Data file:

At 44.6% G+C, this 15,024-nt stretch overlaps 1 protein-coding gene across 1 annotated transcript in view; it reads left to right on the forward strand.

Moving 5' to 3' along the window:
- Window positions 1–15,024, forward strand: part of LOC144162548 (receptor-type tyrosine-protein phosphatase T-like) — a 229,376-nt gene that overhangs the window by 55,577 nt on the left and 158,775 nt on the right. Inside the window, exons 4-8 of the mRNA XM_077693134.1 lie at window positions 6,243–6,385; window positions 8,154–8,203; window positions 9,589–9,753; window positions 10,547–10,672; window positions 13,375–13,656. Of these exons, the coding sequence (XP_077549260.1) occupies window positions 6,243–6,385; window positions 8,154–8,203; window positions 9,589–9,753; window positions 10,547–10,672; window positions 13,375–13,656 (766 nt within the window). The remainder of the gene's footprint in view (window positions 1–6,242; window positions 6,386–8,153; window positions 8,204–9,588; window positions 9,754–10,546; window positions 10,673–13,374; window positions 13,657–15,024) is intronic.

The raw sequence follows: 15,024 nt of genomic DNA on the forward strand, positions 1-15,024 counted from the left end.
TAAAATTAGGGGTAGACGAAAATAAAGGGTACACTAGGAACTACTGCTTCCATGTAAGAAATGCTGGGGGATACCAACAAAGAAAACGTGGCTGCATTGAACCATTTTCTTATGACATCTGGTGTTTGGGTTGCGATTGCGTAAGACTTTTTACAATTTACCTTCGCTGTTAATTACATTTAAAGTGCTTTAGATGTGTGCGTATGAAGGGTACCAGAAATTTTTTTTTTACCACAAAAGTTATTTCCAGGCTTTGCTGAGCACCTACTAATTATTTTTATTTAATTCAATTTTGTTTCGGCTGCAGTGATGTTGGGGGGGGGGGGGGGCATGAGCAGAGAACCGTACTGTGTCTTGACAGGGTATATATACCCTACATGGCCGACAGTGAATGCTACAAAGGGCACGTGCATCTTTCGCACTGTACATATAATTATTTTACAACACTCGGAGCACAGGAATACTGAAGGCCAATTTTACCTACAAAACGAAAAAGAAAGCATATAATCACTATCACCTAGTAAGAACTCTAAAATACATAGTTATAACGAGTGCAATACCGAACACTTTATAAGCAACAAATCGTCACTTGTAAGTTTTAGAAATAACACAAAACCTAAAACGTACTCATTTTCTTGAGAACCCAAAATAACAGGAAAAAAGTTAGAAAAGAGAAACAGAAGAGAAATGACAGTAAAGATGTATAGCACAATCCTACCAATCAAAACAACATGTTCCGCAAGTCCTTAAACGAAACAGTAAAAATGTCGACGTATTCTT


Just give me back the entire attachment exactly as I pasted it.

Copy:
At 44.6% G+C, this 15,024-nt stretch overlaps 1 protein-coding gene across 1 annotated transcript in view; it reads left to right on the forward strand.

Moving 5' to 3' along the window:
- Window positions 1–15,024, forward strand: part of LOC144162548 (receptor-type tyrosine-protein phosphatase T-like) — a 229,376-nt gene that overhangs the window by 55,577 nt on the left and 158,775 nt on the right. Inside the window, exons 4-8 of the mRNA XM_077693134.1 lie at window positions 6,243–6,385; window positions 8,154–8,203; window positions 9,589–9,753; window positions 10,547–10,672; window positions 13,375–13,656. Of these exons, the coding sequence (XP_077549260.1) occupies window positions 6,243–6,385; window positions 8,154–8,203; window positions 9,589–9,753; window positions 10,547–10,672; window positions 13,375–13,656 (766 nt within the window). The remainder of the gene's footprint in view (window positions 1–6,242; window positions 6,386–8,153; window positions 8,204–9,588; window positions 9,754–10,546; window positions 10,673–13,374; window positions 13,657–15,024) is intronic.

The raw sequence follows: 15,024 nt of genomic DNA on the forward strand, positions 1-15,024 counted from the left end.
TAAAATTAGGGGTAGACGAAAATAAAGGGTACACTAGGAACTACTGCTTCCATGTAAGAAATGCTGGGGGATACCAACAAAGAAAACGTGGCTGCATTGAACCATTTTCTTATGACATCTGGTGTTTGGGTTGCGATTGCGTAAGACTTTTTACAATTTACCTTCGCTGTTAATTACATTTAAAGTGCTTTAGATGTGTGCGTATGAAGGGTACCAGAAATTTTTTTTTTACCACAAAAGTTATTTCCAGGCTTTGCTGAGCACCTACTAATTATTTTTATTTAATTCAATTTTGTTTCGGCTGCAGTGATGTTGGGGGGGGGGGGGGGCATGAGCAGAGAACCGTACTGTGTCTTGACAGGGTATATATACCCTACATGGCCGACAGTGAATGCTACAAAGGGCACGTGCATCTTTCGCACTGTACATATAATTATTTTACAACACTCGGAGCACAGGAATACTGAAGGCCAATTTTACCTACAAAACGAAAAAGAAAGCATATAATCACTATCACCTAGTAAGAACTCTAAAATACATAGTTATAACGAGTGCAATACCGAACACTTTATAAGCAACAAATCGTCACTTGTAAGTTTTAGAAATAACACAAAACCTAAAACGTACTCATTTTCTTGAGAACCCAAAATAACAGGAAAAAAGTTAGAAAAGAGAAACAGAAGAGAAATGACAGTAAAGATGTATAGCACAATCCTACCAATCAAAACAACATGTTCCGCAAGTCCTTAAACGAAACAGTAAAAATGTCGACGTATTCTT